Bush and Kerry fail to talk about domestic AIDS battle in debates
President George W. Bush and Sen. John Kerry failed to address the domestic AIDS epidemic in any of their three televised presidential debates, which wrapped up Wednesday night. Although half of the second debate, held on October 8, and all of Wednesday's debate focused on domestic issues, neither candidate spoke about AIDS during several broader questions about health care. Bush and Kerry were asked several questions about health care costs, health insurance, and other related issues during the debate but failed to mention AIDS in their responses.
"For a debate that focused at times on the alarming lack of access or late access to health care in this country and the high cost of drugs, we at AIDS Project Los Angeles are tremendously disappointed that last night's debate did not feature a single mention of domestic AIDS," Craig E. Thompson, executive director of AIDS Project Los Angeles, told Advocate.com on Thursday. "For those of us who have been fighting the AIDS epidemic for over 20 years, watching these debates has been deeply disturbing. This year alone, there will be 40,000 new HIV infections nationally. Nearly 1 million Americans are estimated to be living with the AIDS virus. It is a sobering reflection of our national priorities that our political leaders are not talking about the scope of the AIDS epidemic in the United States."
Vice presidential candidates Republican Dick Cheney and Democrat John Edwards also missed a key opportunity to talk about U.S. domestic AIDS policies during their debate on October 5, responding to a question about the impact of AIDS on African-American women by instead talking about the global AIDS crisis. Debate moderator Gwen Ifill, a PBS news correspondent, asked Vice President Cheney to comment on the government's role in fighting the domestic AIDS epidemic, noting that "black women between the ages of 25 and 44 are 13 times more likely to die of the disease than their [white] counterparts." She asked the candidates to specifically talk about AIDS at home, not in "China or Africa."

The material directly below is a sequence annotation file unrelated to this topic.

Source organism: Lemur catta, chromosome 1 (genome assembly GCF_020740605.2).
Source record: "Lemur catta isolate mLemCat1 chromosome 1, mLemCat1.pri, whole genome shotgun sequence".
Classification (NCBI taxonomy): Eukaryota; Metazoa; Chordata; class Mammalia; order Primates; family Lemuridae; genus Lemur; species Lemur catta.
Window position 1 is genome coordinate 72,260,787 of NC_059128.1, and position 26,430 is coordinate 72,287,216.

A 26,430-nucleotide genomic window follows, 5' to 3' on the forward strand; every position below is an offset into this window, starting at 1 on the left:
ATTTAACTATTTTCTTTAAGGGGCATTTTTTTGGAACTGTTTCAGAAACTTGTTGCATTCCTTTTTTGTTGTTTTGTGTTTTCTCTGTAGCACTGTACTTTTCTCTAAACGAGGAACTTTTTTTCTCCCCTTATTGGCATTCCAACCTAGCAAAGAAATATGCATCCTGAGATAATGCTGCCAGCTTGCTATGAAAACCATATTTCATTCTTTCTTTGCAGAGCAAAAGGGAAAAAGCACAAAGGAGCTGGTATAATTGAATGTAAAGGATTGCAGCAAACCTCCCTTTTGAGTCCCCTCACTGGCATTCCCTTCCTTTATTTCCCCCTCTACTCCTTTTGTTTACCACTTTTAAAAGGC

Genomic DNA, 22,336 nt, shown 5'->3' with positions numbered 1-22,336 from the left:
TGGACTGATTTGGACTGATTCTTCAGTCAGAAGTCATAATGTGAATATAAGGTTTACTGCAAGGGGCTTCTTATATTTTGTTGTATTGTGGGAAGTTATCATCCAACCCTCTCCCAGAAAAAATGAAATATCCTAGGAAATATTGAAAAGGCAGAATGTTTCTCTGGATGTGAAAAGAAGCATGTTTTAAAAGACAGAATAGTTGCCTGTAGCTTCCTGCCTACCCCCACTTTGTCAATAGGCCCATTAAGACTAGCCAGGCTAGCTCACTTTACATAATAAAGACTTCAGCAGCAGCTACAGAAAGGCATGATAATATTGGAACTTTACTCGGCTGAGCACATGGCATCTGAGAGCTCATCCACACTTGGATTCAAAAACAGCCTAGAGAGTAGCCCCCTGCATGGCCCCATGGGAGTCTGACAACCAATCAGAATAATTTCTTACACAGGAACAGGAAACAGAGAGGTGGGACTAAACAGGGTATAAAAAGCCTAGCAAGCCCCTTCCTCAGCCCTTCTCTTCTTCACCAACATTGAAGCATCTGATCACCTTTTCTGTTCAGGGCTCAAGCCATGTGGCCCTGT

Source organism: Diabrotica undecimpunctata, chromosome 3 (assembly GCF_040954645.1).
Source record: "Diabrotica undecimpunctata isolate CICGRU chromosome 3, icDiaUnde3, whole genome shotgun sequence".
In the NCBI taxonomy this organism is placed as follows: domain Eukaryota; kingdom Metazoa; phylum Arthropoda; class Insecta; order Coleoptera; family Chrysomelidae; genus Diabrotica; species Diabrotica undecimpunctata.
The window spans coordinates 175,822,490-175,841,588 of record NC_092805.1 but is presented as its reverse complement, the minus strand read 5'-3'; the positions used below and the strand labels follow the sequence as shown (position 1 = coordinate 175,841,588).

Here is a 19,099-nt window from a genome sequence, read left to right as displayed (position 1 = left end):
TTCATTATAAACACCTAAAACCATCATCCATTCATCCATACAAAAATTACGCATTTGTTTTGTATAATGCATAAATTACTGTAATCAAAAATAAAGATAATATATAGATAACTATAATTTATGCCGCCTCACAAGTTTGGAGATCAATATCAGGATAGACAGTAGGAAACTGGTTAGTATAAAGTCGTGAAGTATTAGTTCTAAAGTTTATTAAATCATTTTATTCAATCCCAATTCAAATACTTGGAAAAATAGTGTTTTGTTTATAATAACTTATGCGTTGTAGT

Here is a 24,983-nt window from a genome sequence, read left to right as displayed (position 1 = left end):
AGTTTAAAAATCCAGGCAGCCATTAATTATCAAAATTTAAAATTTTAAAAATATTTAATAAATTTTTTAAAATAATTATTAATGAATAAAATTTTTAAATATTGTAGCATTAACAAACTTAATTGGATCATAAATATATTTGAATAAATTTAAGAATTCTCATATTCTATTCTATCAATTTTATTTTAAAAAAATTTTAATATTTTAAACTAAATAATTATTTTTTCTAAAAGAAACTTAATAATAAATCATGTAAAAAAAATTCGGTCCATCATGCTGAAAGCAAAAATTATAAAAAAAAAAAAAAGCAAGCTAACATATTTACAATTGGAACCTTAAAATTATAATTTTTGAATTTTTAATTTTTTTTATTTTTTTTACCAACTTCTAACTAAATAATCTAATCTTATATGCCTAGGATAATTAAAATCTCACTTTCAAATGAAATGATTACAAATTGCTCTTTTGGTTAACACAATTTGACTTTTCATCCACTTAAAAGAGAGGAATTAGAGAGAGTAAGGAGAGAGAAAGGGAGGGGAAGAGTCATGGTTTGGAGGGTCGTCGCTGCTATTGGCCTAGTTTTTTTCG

Cheney responded by admitting he was unaware that HIV disproportionately affects African-American women, called AIDS in America and abroad a "great tragedy," and then proceeded to talk about the Administration's five-year, $15 billion President's Emergency Plan for AIDS Relief that focuses on AIDS efforts in 12 developing countries.
In his rebuttal Edwards also avoided talking about domestic AIDS issues, focusing on the impact of the disease in Africa and Russia and noting that Democratic presidential candidate John Kerry would double PEPFAR spending to $30 billion over five years. Edwards then turned the issue to the broader health care problem in the United States, saying that children and adults don't have adequate access to preventive care services.